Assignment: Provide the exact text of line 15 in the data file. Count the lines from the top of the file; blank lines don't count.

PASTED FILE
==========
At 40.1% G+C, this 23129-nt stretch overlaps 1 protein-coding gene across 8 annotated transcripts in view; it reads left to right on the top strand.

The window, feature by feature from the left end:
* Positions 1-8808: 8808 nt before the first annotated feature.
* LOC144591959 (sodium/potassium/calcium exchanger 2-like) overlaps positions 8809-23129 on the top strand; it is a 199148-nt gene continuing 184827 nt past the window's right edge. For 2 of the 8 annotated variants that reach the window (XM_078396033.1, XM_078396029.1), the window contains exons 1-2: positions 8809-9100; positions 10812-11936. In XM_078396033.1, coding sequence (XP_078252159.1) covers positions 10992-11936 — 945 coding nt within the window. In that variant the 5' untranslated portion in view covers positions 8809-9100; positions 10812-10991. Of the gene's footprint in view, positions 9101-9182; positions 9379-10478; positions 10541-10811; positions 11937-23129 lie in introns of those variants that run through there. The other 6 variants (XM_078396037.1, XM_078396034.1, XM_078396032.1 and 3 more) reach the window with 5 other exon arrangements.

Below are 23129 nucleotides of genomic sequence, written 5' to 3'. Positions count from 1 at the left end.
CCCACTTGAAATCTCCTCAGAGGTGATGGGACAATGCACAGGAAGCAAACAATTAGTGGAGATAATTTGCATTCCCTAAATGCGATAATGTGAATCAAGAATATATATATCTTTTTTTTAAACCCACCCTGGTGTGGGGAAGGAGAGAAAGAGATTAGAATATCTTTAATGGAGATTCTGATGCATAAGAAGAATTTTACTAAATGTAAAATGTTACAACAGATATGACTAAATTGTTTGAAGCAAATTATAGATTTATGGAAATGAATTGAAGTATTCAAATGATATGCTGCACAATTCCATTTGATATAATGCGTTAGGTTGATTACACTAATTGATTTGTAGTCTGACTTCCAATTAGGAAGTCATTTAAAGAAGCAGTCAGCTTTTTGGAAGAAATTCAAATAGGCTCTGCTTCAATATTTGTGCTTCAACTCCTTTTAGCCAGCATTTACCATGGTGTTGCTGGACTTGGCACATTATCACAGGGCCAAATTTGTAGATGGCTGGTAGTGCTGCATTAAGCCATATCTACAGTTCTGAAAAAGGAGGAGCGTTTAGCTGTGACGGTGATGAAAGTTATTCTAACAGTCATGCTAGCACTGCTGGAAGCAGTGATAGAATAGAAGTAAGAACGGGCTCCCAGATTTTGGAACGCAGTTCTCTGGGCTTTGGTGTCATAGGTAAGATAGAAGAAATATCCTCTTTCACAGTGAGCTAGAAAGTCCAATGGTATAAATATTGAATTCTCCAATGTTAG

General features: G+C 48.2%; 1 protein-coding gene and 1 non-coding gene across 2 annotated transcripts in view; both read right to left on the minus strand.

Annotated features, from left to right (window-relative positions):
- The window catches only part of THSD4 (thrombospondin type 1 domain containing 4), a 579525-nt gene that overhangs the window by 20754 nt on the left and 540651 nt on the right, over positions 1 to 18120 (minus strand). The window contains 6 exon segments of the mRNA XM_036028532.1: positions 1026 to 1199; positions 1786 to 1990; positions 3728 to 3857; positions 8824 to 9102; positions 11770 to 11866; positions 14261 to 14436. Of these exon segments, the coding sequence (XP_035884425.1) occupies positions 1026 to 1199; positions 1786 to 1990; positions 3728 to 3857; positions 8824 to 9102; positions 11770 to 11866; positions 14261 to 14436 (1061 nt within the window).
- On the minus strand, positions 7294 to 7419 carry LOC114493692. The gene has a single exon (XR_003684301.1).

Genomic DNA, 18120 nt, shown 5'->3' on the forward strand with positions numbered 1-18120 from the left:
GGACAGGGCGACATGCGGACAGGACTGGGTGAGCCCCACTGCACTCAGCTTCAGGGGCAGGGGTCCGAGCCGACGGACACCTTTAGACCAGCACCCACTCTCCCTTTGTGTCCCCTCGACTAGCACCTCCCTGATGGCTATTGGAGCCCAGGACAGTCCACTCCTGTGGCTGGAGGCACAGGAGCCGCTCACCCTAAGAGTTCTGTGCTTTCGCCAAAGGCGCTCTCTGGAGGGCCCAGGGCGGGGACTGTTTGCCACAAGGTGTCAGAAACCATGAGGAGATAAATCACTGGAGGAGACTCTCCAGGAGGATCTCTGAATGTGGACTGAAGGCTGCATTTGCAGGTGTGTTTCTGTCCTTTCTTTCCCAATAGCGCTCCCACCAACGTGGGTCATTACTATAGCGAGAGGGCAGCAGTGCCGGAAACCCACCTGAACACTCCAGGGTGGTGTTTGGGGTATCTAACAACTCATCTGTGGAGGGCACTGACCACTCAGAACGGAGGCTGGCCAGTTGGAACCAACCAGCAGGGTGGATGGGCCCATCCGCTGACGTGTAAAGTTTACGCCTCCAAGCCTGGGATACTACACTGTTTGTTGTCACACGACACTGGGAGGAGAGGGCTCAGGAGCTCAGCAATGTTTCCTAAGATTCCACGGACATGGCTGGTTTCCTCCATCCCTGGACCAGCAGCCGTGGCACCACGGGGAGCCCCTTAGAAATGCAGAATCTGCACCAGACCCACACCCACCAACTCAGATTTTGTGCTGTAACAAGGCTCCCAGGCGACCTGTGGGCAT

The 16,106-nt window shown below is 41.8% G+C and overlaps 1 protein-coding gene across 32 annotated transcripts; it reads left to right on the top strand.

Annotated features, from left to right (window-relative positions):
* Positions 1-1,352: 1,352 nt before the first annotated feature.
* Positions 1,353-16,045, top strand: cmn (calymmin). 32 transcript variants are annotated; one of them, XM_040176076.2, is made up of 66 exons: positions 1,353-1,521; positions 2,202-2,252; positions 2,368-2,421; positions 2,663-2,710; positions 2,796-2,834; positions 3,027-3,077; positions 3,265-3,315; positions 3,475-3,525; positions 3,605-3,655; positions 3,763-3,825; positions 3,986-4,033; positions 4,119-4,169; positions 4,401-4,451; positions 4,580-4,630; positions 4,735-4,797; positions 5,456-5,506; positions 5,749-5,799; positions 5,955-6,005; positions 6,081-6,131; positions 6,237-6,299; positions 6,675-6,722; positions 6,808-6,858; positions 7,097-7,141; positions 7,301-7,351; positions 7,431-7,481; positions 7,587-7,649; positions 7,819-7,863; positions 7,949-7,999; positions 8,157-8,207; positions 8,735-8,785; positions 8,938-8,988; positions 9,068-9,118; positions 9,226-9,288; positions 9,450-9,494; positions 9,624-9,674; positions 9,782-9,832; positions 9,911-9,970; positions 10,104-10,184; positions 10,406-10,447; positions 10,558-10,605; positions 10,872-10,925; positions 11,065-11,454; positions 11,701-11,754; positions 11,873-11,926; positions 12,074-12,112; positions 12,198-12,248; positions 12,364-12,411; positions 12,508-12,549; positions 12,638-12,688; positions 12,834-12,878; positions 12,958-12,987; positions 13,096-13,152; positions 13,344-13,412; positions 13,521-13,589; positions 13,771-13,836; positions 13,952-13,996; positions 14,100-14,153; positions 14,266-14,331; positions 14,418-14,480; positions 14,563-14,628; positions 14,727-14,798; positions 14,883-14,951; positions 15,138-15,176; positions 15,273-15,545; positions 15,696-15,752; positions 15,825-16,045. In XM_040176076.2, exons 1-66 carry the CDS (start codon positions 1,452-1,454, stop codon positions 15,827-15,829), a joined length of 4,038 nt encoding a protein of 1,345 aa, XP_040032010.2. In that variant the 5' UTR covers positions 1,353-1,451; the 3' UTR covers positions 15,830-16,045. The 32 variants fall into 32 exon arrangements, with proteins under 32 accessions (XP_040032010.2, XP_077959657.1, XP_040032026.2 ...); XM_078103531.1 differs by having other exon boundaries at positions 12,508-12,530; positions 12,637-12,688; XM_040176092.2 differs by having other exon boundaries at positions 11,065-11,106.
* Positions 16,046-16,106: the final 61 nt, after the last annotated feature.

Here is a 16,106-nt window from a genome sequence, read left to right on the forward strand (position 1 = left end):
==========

* Positions 1-1,352: 1,352 nt before the first annotated feature.